Bea Alcala, ‘Neoregelia’, 2018, acrylic on canvas, 48 x 72 in. Image courtesy Tin-aw Art Gallery.

Bea Alcala, ‘Neoregelia’, 2018, acrylic on canvas, 48 x 72 in. Image courtesy Tin-aw Art Gallery.

Processes, Pointillist Figures

If monster sculptures were a result of a chaotic atmosphere and her pointillist works a result of calmer state of mind, does it follow that her art-making process was different? “When I was drawing, I thought of doing the reverse – to do things instinctually instead of planning each step, which is what I did with my sculptures due to their composite nature. I think I carried that [approach] over to my paintings.”

Though Alcala had photos (she has made it a habit to take photos of flowers and bark textures from the different places she visits) to guide her, when it came to the actual painting, she’d allow herself more freedom. She was not strict about following the elements she initially visualised, and the colours, movements and parts of the plant to be emphasised: “Mine still reaches an imaginary state, despite the photo reference.”

Bea Alcala, ‘Dried Leaf’, 2018, acrylic on canvas, 12 x 18 in. Image courtesy Tin-aw Art Gallery.

Bea Alcala, ‘Dried Leaf’, 2018, acrylic on canvas, 12 x 18 in. Image courtesy Tin-aw Art Gallery.

Regarding which pointillist figure she identifies most with, she answers none for they all have a different objective. She share:

The artist that comes to mind right now is Yayoi Kusama, but she’s not a pointillist. But I do understand how the making of dots can be therapeutic, which she expressed. And how dots could lead one to the realization of the cosmos. I may have reached those points too, but we had different ways of getting there.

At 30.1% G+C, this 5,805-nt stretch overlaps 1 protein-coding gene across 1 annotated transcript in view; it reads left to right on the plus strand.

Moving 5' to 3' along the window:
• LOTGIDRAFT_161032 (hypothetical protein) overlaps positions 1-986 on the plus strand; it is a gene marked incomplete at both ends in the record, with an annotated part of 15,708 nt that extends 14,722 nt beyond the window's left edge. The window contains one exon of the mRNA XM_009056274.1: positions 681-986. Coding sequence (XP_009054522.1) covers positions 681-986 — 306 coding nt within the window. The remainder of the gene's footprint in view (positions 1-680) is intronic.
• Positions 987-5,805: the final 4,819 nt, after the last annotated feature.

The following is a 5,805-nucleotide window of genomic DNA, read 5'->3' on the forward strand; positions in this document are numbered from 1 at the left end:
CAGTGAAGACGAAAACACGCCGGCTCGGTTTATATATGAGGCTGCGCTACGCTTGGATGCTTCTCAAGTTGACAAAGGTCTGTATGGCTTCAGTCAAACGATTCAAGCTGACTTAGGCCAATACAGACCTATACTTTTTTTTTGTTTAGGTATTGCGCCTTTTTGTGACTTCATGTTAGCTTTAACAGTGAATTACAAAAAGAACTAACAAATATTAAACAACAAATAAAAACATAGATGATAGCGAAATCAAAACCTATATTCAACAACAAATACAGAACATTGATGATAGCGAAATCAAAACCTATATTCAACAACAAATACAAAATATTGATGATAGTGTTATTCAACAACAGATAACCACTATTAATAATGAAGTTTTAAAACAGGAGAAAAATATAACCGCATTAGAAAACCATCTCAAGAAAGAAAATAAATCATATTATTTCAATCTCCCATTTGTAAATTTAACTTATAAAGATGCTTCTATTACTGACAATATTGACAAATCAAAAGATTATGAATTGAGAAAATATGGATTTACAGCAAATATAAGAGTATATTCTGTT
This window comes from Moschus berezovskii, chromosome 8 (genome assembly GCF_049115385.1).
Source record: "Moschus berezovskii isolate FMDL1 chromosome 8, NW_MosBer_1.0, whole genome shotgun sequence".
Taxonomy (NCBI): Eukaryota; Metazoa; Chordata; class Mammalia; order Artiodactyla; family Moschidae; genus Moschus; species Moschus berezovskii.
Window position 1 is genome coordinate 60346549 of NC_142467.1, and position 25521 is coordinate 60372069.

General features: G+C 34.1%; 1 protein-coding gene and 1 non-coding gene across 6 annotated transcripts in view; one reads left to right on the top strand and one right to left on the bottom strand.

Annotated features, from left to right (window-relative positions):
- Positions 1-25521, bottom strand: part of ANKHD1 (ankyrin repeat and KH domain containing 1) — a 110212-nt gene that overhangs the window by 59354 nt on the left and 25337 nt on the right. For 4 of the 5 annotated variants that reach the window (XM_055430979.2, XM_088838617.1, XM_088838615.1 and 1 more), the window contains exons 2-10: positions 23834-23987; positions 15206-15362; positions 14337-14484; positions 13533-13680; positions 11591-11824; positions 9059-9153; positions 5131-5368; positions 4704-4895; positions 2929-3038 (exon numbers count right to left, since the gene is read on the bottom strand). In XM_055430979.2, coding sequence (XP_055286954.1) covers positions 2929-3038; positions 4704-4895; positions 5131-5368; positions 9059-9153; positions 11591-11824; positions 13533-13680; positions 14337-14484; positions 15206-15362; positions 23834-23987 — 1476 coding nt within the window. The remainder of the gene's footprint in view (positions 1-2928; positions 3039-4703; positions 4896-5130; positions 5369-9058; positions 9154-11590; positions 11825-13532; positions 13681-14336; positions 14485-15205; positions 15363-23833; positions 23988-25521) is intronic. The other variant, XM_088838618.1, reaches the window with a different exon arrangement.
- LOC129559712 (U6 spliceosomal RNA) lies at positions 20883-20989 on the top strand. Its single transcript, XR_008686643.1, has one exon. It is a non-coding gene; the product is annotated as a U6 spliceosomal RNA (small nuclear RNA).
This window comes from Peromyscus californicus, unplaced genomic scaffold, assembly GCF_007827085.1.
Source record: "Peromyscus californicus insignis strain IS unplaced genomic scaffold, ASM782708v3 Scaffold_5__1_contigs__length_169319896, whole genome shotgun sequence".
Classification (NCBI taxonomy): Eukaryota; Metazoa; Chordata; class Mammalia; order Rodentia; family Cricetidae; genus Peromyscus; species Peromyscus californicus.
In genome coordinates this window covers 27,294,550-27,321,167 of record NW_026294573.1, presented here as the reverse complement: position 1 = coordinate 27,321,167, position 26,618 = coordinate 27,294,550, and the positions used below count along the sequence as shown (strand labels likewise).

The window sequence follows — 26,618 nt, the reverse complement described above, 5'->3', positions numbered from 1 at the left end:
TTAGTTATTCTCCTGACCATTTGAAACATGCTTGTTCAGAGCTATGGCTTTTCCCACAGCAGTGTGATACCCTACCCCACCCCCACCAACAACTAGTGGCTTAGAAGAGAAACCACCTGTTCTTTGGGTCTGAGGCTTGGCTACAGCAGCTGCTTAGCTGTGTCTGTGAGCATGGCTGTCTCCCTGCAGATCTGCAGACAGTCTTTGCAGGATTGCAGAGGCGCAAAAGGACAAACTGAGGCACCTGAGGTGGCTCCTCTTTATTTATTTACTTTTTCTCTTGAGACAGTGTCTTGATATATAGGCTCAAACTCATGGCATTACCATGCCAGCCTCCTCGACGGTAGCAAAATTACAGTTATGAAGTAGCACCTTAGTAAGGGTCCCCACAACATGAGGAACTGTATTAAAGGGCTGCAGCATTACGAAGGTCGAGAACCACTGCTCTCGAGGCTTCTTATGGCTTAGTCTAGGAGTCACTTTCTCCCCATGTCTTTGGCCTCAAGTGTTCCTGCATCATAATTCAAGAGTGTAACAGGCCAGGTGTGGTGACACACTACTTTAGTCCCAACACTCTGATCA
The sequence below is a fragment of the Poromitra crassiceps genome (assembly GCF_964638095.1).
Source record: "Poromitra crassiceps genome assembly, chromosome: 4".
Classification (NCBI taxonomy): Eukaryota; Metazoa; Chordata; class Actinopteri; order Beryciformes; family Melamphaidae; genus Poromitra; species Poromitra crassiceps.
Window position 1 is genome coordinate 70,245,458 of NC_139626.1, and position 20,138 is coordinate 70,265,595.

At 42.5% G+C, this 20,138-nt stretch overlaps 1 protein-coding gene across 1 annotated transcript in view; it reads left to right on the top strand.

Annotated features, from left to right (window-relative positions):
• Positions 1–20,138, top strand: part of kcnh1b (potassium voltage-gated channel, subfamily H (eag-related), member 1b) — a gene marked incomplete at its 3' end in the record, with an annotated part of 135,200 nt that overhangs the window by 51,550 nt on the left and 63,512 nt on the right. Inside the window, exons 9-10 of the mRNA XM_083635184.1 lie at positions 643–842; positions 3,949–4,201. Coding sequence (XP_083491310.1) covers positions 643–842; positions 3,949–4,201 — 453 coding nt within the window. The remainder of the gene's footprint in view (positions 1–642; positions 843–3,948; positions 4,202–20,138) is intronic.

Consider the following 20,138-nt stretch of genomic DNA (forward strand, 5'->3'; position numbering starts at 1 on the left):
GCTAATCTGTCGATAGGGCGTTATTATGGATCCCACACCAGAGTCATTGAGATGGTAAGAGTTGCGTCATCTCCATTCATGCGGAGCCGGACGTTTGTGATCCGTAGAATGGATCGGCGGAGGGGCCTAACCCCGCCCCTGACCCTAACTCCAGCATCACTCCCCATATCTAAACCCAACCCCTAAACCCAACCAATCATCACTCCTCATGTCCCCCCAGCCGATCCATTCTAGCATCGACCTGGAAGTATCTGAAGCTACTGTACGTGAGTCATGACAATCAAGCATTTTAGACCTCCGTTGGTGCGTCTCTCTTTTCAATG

Javelyn Ramos

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“Constellate” by Bea Alcala is on view until 6 April 2018 at the Tin-Aw Art Gallery, Upper Ground Floor of Somerset Olympia Bldg., Makati Avenue cor. Sto. Tomast St., Makati City, 1225 Philippines.

Related Topics: Filipino artists, painting, gallery shows, events in Manila

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Brittney

By Brittney

Brittney is a writer, curator and contemporary art gallerist. Born in Singapore and based in New York City, Brittney maintains a deep interest in the contemporary art landscape of Southeast Asia. This is combined with an equally strong interest in contemporary art from the Asian diasporas, alongside the issues of identity, transmigration and global relations.